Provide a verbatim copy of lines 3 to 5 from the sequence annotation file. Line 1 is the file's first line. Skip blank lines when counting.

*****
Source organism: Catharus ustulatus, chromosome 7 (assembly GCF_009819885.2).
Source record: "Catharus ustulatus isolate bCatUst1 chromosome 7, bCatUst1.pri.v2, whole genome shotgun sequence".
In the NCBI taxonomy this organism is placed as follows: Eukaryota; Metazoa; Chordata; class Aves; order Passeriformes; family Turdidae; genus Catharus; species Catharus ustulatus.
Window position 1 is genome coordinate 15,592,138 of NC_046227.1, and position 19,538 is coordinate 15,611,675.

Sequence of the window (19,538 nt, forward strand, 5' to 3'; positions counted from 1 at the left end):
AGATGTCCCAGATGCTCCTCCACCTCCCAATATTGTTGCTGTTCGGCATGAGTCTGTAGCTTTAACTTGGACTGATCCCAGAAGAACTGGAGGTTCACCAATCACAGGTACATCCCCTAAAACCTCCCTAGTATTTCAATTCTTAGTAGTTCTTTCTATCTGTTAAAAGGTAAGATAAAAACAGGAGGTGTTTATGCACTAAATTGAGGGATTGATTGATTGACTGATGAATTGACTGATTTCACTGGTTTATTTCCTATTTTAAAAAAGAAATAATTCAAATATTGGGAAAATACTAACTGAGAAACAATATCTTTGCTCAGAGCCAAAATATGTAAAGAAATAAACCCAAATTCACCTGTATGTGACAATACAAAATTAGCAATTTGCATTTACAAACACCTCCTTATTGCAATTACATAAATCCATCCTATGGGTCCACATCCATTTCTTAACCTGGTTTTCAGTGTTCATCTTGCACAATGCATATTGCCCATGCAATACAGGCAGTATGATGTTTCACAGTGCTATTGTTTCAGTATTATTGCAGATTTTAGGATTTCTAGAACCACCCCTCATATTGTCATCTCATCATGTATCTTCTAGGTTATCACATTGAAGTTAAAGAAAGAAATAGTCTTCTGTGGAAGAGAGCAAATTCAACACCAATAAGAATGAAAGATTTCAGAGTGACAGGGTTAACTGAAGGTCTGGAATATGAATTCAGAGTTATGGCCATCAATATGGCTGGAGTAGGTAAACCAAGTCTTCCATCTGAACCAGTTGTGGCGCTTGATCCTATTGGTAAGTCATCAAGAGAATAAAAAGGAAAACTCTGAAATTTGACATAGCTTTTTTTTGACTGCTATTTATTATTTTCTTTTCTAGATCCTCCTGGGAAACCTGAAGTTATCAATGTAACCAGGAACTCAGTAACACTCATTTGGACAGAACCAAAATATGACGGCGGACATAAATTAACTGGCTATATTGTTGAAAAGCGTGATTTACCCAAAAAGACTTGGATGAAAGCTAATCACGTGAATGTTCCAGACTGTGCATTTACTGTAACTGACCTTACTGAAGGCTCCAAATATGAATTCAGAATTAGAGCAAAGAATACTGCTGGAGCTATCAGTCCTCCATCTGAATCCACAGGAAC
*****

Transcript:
In the NCBI taxonomy this organism is placed as follows: Eukaryota; Metazoa; Chordata; class Aves; order Passeriformes; family Turdidae; genus Catharus; species Catharus ustulatus.
Window position 1 is genome coordinate 15,592,138 of NC_046227.1, and position 19,538 is coordinate 15,611,675.

Sequence of the window (19,538 nt, forward strand, 5' to 3'; positions counted from 1 at the left end):